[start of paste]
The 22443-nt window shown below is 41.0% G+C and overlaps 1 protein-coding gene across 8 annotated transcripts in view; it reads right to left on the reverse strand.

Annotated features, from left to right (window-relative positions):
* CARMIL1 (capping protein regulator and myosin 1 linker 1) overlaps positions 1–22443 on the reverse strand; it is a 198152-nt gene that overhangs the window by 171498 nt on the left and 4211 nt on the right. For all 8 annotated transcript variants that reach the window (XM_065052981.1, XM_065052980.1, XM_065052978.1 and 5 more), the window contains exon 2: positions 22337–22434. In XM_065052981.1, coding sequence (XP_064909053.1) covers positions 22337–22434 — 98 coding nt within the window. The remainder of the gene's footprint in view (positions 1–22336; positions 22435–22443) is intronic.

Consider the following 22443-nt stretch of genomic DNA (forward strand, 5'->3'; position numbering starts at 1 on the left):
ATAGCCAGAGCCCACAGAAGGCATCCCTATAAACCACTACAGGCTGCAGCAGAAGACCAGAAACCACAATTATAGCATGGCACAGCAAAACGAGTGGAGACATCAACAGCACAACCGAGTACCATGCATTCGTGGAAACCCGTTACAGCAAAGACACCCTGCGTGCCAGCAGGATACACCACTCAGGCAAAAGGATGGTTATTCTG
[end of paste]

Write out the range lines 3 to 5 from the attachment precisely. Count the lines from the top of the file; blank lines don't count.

* CARMIL1 (capping protein regulator and myosin 1 linker 1) overlaps positions 1–22443 on the reverse strand; it is a 198152-nt gene that overhangs the window by 171498 nt on the left and 4211 nt on the right. For all 8 annotated transcript variants that reach the window (XM_065052981.1, XM_065052980.1, XM_065052978.1 and 5 more), the window contains exon 2: positions 22337–22434. In XM_065052981.1, coding sequence (XP_064909053.1) covers positions 22337–22434 — 98 coding nt within the window. The remainder of the gene's footprint in view (positions 1–22336; positions 22435–22443) is intronic.

Consider the following 22443-nt stretch of genomic DNA (forward strand, 5'->3'; position numbering starts at 1 on the left):
ATAGCCAGAGCCCACAGAAGGCATCCCTATAAACCACTACAGGCTGCAGCAGAAGACCAGAAACCACAATTATAGCATGGCACAGCAAAACGAGTGGAGACATCAACAGCACAACCGAGTACCATGCATTCGTGGAAACCCGTTACAGCAAAGACACCCTGCGTGCCAGCAGGATACACCACTCAGGCAAAAGGATGGTTATTCTG